Recreational kayaking is thought to be the fastest growing sport in America. And judging from the number of kayaks aboard cruising boats these days, more and more cruisers are discovering the joys that a kayak … or two … can add to cruising in paradise. This is a reprint of my kayak article which first appeared in Cruising World Magazine, December 2012. Here’s a link if you want to go look at the online article on the Cruising World website.
Step into a kayak and you’ll soon see there is nothing quite like effortlessly gliding through the crystal clear water silently exploring places where you could never get in a dinghy. Dolphins splash, sea turtles swim below and flying fish provide endless entertainment as the kayak drifts by. Beaching your kayak on an uninhabited white sand palm studded beach surrounded by turquoise crystal clear waters is pure magic.
Kayaks provide different things for different people. For me it’s the peace I feel dipping my paddle in the water and the anticipation of the unexpected delights just around the next bend. Starfish wink up from the bottom, eagle rays glide beneath, a startled nurse shark suddenly swims away. Others love the exhilaration of surfing down waves, some just enjoy the quiet scenic beauty. Still others use their kayaks to fish or even dive.
Whatever the rationale, from the inquiries we get from fellow cruisers wanting to buy our kayaks, others clearly wish they’d brought kayaks along cruising. If you’re thinking of adding kayaks to your boat, here are a few tips.
There are several options for different types of kayaks these days, including fantastic plastic, fiberglass, inflatable or even folding kayaks. When we were shopping for our kayaks, we thought inflatable was what we wanted. But when we tested the inflatables, we determined that despite the fact they would stow better, they just didn’t paddle well. Since then, several companies make inflatable kayaks out of hypalon, very rigid and comfortable with inflatable keels and even rudders making the inflatable a possible choice for those that don’t already own the fantastic plastic variety.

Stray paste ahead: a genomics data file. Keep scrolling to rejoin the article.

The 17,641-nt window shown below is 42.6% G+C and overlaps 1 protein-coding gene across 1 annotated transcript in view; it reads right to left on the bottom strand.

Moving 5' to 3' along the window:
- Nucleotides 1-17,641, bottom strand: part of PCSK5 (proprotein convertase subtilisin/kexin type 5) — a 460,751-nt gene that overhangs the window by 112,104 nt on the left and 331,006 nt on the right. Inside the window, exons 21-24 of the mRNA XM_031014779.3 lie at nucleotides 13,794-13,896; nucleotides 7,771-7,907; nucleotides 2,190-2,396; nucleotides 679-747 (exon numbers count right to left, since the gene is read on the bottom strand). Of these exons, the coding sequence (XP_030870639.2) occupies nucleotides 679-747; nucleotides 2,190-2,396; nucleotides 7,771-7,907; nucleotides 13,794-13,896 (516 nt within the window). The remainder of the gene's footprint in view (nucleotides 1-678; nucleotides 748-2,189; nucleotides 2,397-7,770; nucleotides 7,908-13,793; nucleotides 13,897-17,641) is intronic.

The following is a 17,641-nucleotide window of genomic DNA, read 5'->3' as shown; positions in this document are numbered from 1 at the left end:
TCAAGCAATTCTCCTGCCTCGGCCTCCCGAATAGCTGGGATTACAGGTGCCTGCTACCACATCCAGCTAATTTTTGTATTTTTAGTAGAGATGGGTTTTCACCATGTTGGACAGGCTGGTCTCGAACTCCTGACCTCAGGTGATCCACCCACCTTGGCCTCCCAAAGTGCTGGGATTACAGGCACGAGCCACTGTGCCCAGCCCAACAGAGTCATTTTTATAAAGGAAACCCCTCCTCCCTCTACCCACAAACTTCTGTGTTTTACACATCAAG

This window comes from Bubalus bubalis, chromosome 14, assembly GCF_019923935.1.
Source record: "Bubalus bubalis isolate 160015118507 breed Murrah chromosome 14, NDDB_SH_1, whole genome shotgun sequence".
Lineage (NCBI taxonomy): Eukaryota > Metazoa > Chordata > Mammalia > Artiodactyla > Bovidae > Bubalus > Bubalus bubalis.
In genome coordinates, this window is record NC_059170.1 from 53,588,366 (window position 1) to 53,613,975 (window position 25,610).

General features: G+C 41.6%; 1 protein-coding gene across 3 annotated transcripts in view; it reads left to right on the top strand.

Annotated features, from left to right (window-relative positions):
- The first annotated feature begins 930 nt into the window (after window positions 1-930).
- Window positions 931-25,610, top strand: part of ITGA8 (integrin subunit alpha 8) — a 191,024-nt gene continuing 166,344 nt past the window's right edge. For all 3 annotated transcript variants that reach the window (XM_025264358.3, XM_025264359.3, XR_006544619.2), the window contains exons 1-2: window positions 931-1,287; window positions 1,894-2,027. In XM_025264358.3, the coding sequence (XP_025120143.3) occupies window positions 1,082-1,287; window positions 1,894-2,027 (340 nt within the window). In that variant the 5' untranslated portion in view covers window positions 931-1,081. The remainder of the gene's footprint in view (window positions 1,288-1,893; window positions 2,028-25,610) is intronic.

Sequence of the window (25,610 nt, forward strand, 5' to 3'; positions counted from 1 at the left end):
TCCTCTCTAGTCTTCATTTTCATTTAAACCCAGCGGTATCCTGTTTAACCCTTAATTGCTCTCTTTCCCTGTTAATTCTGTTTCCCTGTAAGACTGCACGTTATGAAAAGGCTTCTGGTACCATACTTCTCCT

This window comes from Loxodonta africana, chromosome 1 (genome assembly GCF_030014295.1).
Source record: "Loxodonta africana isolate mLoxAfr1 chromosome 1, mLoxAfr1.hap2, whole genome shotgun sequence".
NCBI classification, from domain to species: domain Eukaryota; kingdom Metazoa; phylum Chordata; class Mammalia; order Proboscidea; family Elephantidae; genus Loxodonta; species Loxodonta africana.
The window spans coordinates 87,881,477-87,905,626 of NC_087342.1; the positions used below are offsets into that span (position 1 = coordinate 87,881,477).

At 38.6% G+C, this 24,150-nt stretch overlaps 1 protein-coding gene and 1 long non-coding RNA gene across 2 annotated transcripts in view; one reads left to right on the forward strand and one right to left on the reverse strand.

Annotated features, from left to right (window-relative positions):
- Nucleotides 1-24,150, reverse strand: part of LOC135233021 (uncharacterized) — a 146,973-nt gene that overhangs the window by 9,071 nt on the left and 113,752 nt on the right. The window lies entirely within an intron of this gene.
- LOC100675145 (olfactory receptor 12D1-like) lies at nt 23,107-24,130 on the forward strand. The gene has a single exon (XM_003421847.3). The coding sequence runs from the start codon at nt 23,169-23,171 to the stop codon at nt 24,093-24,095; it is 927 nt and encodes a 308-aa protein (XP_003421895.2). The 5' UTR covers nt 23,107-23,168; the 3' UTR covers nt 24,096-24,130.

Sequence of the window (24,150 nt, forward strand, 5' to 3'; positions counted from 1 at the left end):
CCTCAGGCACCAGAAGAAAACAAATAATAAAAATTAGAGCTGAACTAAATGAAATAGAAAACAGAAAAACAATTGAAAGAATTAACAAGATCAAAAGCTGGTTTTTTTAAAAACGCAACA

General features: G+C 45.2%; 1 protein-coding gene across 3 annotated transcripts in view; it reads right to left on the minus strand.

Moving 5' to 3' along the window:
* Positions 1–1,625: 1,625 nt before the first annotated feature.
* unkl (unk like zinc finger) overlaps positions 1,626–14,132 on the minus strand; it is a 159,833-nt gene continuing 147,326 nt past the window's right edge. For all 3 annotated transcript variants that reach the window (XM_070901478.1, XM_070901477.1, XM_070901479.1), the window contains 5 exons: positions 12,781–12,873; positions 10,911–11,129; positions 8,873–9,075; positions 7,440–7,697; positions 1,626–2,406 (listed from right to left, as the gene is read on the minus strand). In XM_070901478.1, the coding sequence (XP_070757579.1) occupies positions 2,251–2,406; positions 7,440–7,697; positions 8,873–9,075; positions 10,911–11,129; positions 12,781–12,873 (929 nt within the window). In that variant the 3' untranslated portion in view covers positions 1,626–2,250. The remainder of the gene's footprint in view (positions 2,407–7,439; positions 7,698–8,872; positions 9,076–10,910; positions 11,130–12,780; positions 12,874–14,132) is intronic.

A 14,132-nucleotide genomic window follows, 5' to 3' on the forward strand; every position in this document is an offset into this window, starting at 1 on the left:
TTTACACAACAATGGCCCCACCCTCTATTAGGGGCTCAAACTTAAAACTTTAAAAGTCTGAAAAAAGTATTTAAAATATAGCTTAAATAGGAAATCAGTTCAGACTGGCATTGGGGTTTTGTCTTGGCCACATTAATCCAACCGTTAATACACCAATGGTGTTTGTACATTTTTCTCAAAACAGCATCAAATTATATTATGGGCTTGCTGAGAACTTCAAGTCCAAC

What do you want to do with the kayak? Fishing? Surfing? Quiet paddling among the mangrove channels? Drifting in clear blue water with the manatees? Exploring lush tropical rivers?
Different kayaks are suited for different activities. If you’re serious about surfing or fishing, you may want to consider kayaks specially made for those activities. If you’re like me and just want a kayak that will do everything, a more generic version will be fine. Your best resource will be a high quality kayak store that carries multiple types and brands. There you’ll be able to explore the differences and decide what is best for you.
There are a few basics you should know about kayaks.
Length, width and bottom shape affect speed, maneuverability and stability. Short wide kayaks will be more stable and easier to board from a moving boat. But a shorter kayak will not track as straight with each stroke as a longer narrower kayak. A long thin kayak slices through the water quicker and easier, but is more difficult to turn. A short fat kayak will be much more stable, require a bit more effort to maintain momentum through the water, but turns easily.